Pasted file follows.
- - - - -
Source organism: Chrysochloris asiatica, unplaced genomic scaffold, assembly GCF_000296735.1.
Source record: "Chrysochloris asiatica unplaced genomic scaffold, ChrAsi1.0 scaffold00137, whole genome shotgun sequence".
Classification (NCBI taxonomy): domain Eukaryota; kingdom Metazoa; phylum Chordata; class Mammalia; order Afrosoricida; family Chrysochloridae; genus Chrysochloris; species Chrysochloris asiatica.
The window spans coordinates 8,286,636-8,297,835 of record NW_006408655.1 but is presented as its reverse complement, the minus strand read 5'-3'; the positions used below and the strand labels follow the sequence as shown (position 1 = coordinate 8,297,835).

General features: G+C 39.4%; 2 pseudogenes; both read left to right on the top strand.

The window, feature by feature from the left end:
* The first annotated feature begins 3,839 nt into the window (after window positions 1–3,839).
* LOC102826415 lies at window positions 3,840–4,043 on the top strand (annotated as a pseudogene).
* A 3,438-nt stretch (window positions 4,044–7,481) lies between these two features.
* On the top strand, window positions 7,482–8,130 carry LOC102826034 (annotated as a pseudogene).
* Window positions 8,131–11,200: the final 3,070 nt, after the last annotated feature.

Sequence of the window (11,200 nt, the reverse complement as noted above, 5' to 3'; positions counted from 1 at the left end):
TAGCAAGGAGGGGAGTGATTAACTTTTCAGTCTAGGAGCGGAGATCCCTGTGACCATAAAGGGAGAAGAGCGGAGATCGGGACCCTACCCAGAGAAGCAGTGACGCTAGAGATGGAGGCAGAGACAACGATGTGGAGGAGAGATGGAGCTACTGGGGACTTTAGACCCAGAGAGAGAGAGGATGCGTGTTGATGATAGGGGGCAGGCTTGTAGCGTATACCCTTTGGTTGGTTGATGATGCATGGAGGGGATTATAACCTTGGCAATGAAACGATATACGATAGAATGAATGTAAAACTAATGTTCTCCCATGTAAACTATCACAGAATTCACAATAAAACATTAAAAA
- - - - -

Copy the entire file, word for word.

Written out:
Source organism: Chrysochloris asiatica, unplaced genomic scaffold, assembly GCF_000296735.1.
Source record: "Chrysochloris asiatica unplaced genomic scaffold, ChrAsi1.0 scaffold00137, whole genome shotgun sequence".
Classification (NCBI taxonomy): domain Eukaryota; kingdom Metazoa; phylum Chordata; class Mammalia; order Afrosoricida; family Chrysochloridae; genus Chrysochloris; species Chrysochloris asiatica.
The window spans coordinates 8,286,636-8,297,835 of record NW_006408655.1 but is presented as its reverse complement, the minus strand read 5'-3'; the positions used below and the strand labels follow the sequence as shown (position 1 = coordinate 8,297,835).

General features: G+C 39.4%; 2 pseudogenes; both read left to right on the top strand.

The window, feature by feature from the left end:
* The first annotated feature begins 3,839 nt into the window (after window positions 1–3,839).
* LOC102826415 lies at window positions 3,840–4,043 on the top strand (annotated as a pseudogene).
* A 3,438-nt stretch (window positions 4,044–7,481) lies between these two features.
* On the top strand, window positions 7,482–8,130 carry LOC102826034 (annotated as a pseudogene).
* Window positions 8,131–11,200: the final 3,070 nt, after the last annotated feature.

Sequence of the window (11,200 nt, the reverse complement as noted above, 5' to 3'; positions counted from 1 at the left end):
TAGCAAGGAGGGGAGTGATTAACTTTTCAGTCTAGGAGCGGAGATCCCTGTGACCATAAAGGGAGAAGAGCGGAGATCGGGACCCTACCCAGAGAAGCAGTGACGCTAGAGATGGAGGCAGAGACAACGATGTGGAGGAGAGATGGAGCTACTGGGGACTTTAGACCCAGAGAGAGAGAGGATGCGTGTTGATGATAGGGGGCAGGCTTGTAGCGTATACCCTTTGGTTGGTTGATGATGCATGGAGGGGATTATAACCTTGGCAATGAAACGATATACGATAGAATGAATGTAAAACTAATGTTCTCCCATGTAAACTATCACAGAATTCACAATAAAACATTAAAAA